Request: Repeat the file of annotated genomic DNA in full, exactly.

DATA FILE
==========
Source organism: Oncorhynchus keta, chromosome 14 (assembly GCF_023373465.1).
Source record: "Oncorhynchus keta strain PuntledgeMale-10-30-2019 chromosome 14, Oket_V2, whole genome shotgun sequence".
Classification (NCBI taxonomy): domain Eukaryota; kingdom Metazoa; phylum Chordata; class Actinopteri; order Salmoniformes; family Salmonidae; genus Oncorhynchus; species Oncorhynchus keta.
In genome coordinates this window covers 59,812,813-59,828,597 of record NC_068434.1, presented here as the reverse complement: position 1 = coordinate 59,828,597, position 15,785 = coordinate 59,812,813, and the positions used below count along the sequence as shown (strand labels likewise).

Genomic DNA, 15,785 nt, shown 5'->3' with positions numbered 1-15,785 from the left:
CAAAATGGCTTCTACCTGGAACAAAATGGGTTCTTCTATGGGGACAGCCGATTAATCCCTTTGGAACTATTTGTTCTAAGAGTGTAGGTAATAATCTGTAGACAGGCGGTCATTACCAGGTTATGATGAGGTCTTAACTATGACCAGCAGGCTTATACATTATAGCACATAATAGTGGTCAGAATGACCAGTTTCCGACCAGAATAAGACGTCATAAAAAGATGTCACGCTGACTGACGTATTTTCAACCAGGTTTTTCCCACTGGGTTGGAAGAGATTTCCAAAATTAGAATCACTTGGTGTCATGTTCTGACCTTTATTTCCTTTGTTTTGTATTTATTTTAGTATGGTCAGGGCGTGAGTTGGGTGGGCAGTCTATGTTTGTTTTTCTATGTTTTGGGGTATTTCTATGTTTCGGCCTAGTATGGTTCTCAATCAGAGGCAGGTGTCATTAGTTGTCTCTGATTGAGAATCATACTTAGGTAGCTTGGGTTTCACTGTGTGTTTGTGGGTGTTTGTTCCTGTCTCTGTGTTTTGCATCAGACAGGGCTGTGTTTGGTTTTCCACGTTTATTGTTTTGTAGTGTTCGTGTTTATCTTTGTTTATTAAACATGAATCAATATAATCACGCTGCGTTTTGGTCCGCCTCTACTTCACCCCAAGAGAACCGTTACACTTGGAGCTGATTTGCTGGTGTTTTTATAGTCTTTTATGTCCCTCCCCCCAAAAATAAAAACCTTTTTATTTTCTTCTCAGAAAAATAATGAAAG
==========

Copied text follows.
Source organism: Oncorhynchus keta, chromosome 14 (assembly GCF_023373465.1).
Source record: "Oncorhynchus keta strain PuntledgeMale-10-30-2019 chromosome 14, Oket_V2, whole genome shotgun sequence".
Classification (NCBI taxonomy): domain Eukaryota; kingdom Metazoa; phylum Chordata; class Actinopteri; order Salmoniformes; family Salmonidae; genus Oncorhynchus; species Oncorhynchus keta.
In genome coordinates this window covers 59,812,813-59,828,597 of record NC_068434.1, presented here as the reverse complement: position 1 = coordinate 59,828,597, position 15,785 = coordinate 59,812,813, and the positions used below count along the sequence as shown (strand labels likewise).

Genomic DNA, 15,785 nt, shown 5'->3' with positions numbered 1-15,785 from the left:
CAAAATGGCTTCTACCTGGAACAAAATGGGTTCTTCTATGGGGACAGCCGATTAATCCCTTTGGAACTATTTGTTCTAAGAGTGTAGGTAATAATCTGTAGACAGGCGGTCATTACCAGGTTATGATGAGGTCTTAACTATGACCAGCAGGCTTATACATTATAGCACATAATAGTGGTCAGAATGACCAGTTTCCGACCAGAATAAGACGTCATAAAAAGATGTCACGCTGACTGACGTATTTTCAACCAGGTTTTTCCCACTGGGTTGGAAGAGATTTCCAAAATTAGAATCACTTGGTGTCATGTTCTGACCTTTATTTCCTTTGTTTTGTATTTATTTTAGTATGGTCAGGGCGTGAGTTGGGTGGGCAGTCTATGTTTGTTTTTCTATGTTTTGGGGTATTTCTATGTTTCGGCCTAGTATGGTTCTCAATCAGAGGCAGGTGTCATTAGTTGTCTCTGATTGAGAATCATACTTAGGTAGCTTGGGTTTCACTGTGTGTTTGTGGGTGTTTGTTCCTGTCTCTGTGTTTTGCATCAGACAGGGCTGTGTTTGGTTTTCCACGTTTATTGTTTTGTAGTGTTCGTGTTTATCTTTGTTTATTAAACATGAATCAATATAATCACGCTGCGTTTTGGTCCGCCTCTACTTCACCCCAAGAGAACCGTTACACTTGGAGCTGATTTGCTGGTGTTTTTATAGTCTTTTATGTCCCTCCCCCCAAAAATAAAAACCTTTTTATTTTCTTCTCAGAAAAATAATGAAAG